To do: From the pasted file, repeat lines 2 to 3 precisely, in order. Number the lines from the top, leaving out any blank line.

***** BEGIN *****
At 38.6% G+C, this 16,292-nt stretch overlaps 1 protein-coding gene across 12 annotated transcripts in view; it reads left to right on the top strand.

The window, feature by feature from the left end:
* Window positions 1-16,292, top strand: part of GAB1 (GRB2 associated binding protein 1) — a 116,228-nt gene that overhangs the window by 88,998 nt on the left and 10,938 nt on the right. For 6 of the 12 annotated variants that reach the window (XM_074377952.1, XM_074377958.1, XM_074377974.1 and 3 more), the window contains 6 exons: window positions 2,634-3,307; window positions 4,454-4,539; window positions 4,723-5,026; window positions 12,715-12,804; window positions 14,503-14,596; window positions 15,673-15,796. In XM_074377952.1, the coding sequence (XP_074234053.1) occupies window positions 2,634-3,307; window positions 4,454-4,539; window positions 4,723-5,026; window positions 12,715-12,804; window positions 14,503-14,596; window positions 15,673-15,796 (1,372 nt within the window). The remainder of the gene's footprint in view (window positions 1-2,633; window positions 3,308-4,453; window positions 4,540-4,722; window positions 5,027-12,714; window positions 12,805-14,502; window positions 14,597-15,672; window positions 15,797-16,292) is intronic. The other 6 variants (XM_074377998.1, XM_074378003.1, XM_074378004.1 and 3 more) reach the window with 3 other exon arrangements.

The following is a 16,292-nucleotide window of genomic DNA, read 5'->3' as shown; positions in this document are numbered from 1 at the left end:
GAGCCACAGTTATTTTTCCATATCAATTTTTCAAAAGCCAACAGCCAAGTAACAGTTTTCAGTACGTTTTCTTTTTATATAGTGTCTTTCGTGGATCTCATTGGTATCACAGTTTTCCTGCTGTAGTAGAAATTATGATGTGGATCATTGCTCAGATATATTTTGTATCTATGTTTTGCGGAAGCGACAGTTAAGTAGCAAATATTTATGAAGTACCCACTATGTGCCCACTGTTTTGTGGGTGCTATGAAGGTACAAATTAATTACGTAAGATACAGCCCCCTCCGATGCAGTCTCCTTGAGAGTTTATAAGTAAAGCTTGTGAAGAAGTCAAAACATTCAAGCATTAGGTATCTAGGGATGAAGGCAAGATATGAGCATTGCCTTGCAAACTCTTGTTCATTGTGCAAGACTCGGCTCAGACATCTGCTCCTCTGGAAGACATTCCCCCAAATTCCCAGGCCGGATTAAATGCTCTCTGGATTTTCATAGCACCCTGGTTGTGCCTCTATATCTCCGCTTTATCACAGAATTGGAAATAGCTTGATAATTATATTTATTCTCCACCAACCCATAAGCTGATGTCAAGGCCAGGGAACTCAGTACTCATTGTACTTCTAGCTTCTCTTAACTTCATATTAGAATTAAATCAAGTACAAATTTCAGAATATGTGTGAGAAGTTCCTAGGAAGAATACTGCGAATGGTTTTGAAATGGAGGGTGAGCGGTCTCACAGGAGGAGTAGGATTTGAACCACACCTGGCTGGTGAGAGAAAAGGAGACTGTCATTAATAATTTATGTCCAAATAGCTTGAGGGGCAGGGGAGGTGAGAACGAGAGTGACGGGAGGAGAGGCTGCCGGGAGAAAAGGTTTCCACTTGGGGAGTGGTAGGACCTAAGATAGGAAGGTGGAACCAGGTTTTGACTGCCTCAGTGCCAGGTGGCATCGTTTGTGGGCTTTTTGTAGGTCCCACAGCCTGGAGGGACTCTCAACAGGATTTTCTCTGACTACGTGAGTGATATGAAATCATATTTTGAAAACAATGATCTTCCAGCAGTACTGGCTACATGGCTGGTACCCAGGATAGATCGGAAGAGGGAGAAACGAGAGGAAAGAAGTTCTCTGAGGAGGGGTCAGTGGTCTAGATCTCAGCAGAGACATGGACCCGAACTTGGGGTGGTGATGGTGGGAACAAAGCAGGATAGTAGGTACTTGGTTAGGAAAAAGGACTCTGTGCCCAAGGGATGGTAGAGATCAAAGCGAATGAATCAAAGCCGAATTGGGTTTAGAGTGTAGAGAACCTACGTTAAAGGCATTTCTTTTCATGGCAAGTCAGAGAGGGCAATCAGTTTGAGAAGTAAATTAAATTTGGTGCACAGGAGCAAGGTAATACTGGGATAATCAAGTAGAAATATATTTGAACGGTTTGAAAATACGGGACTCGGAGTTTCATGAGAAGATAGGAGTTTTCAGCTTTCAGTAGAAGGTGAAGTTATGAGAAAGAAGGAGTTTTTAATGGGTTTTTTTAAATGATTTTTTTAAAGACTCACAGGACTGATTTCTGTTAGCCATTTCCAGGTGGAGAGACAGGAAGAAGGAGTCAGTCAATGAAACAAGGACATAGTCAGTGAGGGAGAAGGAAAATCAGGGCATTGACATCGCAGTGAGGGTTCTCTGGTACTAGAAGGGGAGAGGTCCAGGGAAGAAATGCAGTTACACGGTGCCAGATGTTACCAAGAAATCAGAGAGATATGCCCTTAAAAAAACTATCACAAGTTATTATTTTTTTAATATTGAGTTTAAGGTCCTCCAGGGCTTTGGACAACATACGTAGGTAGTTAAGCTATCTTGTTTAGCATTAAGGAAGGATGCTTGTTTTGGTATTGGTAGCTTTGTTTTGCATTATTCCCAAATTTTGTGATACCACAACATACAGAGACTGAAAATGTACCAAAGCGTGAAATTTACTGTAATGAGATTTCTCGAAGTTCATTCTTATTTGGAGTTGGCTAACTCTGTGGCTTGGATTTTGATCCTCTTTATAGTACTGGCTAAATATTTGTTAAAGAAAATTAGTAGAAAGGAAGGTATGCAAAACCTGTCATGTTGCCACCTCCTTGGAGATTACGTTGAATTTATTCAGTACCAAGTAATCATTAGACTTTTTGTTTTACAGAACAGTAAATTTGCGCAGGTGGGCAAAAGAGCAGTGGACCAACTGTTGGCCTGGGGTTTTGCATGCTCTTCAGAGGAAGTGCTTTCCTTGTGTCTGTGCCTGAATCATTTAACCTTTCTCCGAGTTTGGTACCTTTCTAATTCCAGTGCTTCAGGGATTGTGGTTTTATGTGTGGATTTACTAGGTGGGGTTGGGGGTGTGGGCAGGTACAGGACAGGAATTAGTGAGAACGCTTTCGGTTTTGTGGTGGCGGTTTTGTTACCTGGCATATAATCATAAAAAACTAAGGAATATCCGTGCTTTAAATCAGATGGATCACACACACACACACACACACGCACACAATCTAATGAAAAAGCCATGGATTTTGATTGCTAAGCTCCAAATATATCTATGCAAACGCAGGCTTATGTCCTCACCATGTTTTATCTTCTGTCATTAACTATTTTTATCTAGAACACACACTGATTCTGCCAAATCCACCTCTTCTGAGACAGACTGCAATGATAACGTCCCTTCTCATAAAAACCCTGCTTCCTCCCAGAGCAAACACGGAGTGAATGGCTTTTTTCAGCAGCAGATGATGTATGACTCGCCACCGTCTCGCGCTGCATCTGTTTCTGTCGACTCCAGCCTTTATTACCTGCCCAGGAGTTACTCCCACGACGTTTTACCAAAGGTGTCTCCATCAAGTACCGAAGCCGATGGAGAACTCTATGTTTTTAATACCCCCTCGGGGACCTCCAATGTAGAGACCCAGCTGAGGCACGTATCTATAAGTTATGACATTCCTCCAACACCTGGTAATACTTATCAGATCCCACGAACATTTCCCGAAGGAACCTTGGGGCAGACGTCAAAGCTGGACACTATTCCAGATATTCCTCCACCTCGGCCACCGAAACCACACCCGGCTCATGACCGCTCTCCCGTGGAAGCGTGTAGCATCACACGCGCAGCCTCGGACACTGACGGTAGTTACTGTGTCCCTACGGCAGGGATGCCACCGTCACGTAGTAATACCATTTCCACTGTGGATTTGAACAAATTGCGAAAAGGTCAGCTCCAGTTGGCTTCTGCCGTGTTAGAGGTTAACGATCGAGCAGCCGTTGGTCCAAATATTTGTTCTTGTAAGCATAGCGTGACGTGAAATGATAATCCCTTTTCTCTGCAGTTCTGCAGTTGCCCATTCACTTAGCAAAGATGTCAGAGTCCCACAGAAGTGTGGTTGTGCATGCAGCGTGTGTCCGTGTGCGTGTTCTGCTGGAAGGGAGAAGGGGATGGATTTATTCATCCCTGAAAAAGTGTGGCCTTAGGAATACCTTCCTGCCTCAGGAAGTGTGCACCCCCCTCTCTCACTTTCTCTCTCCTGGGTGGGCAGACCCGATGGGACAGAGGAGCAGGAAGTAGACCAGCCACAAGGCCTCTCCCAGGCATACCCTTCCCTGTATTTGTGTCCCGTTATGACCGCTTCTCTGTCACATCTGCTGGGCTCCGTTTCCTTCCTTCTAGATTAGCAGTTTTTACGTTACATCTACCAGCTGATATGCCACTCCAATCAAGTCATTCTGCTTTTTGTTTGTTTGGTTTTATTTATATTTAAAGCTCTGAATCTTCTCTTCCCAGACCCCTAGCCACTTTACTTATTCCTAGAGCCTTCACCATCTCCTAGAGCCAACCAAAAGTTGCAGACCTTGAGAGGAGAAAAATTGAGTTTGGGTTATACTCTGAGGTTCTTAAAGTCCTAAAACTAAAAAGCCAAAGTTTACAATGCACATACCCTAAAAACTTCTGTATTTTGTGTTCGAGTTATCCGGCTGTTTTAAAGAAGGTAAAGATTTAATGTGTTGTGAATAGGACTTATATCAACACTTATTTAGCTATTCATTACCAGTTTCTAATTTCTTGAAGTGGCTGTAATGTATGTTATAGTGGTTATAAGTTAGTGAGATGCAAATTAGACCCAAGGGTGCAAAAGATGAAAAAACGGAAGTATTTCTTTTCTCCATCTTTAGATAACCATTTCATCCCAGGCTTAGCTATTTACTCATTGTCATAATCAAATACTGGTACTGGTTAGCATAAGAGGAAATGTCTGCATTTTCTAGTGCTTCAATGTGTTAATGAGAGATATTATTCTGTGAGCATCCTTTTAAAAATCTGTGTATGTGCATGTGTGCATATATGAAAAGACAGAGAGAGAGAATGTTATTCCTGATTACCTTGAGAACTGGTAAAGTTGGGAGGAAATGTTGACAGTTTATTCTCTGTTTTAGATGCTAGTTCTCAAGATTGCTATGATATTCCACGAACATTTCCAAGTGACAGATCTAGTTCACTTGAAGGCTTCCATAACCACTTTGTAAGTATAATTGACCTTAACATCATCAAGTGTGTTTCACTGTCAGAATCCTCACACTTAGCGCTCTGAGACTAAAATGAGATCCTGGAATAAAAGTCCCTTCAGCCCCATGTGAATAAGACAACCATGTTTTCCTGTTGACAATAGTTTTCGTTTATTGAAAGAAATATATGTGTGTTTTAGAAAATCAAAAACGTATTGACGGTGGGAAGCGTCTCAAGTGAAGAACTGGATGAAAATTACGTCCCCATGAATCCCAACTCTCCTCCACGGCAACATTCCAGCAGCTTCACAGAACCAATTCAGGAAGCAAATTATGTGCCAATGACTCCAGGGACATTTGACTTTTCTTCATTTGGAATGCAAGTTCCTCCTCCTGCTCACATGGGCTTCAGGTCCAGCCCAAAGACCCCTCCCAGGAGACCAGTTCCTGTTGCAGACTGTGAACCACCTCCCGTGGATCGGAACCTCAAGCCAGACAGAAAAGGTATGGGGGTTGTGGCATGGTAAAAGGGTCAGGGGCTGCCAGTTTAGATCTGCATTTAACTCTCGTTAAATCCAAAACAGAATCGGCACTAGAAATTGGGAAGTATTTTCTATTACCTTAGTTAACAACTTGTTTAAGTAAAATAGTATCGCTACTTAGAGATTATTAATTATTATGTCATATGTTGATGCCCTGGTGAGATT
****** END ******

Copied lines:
The window, feature by feature from the left end:
* Window positions 1-16,292, top strand: part of GAB1 (GRB2 associated binding protein 1) — a 116,228-nt gene that overhangs the window by 88,998 nt on the left and 10,938 nt on the right. For 6 of the 12 annotated variants that reach the window (XM_074377952.1, XM_074377958.1, XM_074377974.1 and 3 more), the window contains 6 exons: window positions 2,634-3,307; window positions 4,454-4,539; window positions 4,723-5,026; window positions 12,715-12,804; window positions 14,503-14,596; window positions 15,673-15,796. In XM_074377952.1, the coding sequence (XP_074234053.1) occupies window positions 2,634-3,307; window positions 4,454-4,539; window positions 4,723-5,026; window positions 12,715-12,804; window positions 14,503-14,596; window positions 15,673-15,796 (1,372 nt within the window). The remainder of the gene's footprint in view (window positions 1-2,633; window positions 3,308-4,453; window positions 4,540-4,722; window positions 5,027-12,714; window positions 12,805-14,502; window positions 14,597-15,672; window positions 15,797-16,292) is intronic. The other 6 variants (XM_074377998.1, XM_074378003.1, XM_074378004.1 and 3 more) reach the window with 3 other exon arrangements.